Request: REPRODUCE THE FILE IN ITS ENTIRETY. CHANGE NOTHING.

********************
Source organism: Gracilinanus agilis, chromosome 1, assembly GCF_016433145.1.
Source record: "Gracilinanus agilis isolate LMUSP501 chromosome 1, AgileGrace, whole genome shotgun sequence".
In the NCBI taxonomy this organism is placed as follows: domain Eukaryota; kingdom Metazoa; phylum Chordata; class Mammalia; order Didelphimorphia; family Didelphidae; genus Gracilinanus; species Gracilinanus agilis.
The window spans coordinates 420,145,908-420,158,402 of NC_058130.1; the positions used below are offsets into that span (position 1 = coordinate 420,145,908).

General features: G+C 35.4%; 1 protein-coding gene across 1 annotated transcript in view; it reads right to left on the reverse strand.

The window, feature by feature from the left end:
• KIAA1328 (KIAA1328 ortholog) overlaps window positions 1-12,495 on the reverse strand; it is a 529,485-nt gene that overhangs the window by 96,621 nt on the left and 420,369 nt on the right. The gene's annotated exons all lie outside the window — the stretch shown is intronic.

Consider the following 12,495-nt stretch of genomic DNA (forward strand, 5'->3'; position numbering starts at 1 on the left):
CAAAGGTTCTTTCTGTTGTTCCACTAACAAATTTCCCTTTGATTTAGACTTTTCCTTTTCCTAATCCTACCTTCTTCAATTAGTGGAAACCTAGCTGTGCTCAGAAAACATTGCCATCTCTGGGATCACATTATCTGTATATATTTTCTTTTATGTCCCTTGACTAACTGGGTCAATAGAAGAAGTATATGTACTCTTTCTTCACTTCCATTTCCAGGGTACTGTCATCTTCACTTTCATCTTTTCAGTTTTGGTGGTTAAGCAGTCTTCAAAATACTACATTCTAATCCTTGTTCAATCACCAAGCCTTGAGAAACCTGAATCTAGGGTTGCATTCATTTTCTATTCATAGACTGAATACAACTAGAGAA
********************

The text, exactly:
Source organism: Gracilinanus agilis, chromosome 1, assembly GCF_016433145.1.
Source record: "Gracilinanus agilis isolate LMUSP501 chromosome 1, AgileGrace, whole genome shotgun sequence".
In the NCBI taxonomy this organism is placed as follows: domain Eukaryota; kingdom Metazoa; phylum Chordata; class Mammalia; order Didelphimorphia; family Didelphidae; genus Gracilinanus; species Gracilinanus agilis.
The window spans coordinates 420,145,908-420,158,402 of NC_058130.1; the positions used below are offsets into that span (position 1 = coordinate 420,145,908).

General features: G+C 35.4%; 1 protein-coding gene across 1 annotated transcript in view; it reads right to left on the reverse strand.

The window, feature by feature from the left end:
• KIAA1328 (KIAA1328 ortholog) overlaps window positions 1-12,495 on the reverse strand; it is a 529,485-nt gene that overhangs the window by 96,621 nt on the left and 420,369 nt on the right. The gene's annotated exons all lie outside the window — the stretch shown is intronic.

Consider the following 12,495-nt stretch of genomic DNA (forward strand, 5'->3'; position numbering starts at 1 on the left):
CAAAGGTTCTTTCTGTTGTTCCACTAACAAATTTCCCTTTGATTTAGACTTTTCCTTTTCCTAATCCTACCTTCTTCAATTAGTGGAAACCTAGCTGTGCTCAGAAAACATTGCCATCTCTGGGATCACATTATCTGTATATATTTTCTTTTATGTCCCTTGACTAACTGGGTCAATAGAAGAAGTATATGTACTCTTTCTTCACTTCCATTTCCAGGGTACTGTCATCTTCACTTTCATCTTTTCAGTTTTGGTGGTTAAGCAGTCTTCAAAATACTACATTCTAATCCTTGTTCAATCACCAAGCCTTGAGAAACCTGAATCTAGGGTTGCATTCATTTTCTATTCATAGACTGAATACAACTAGAGAA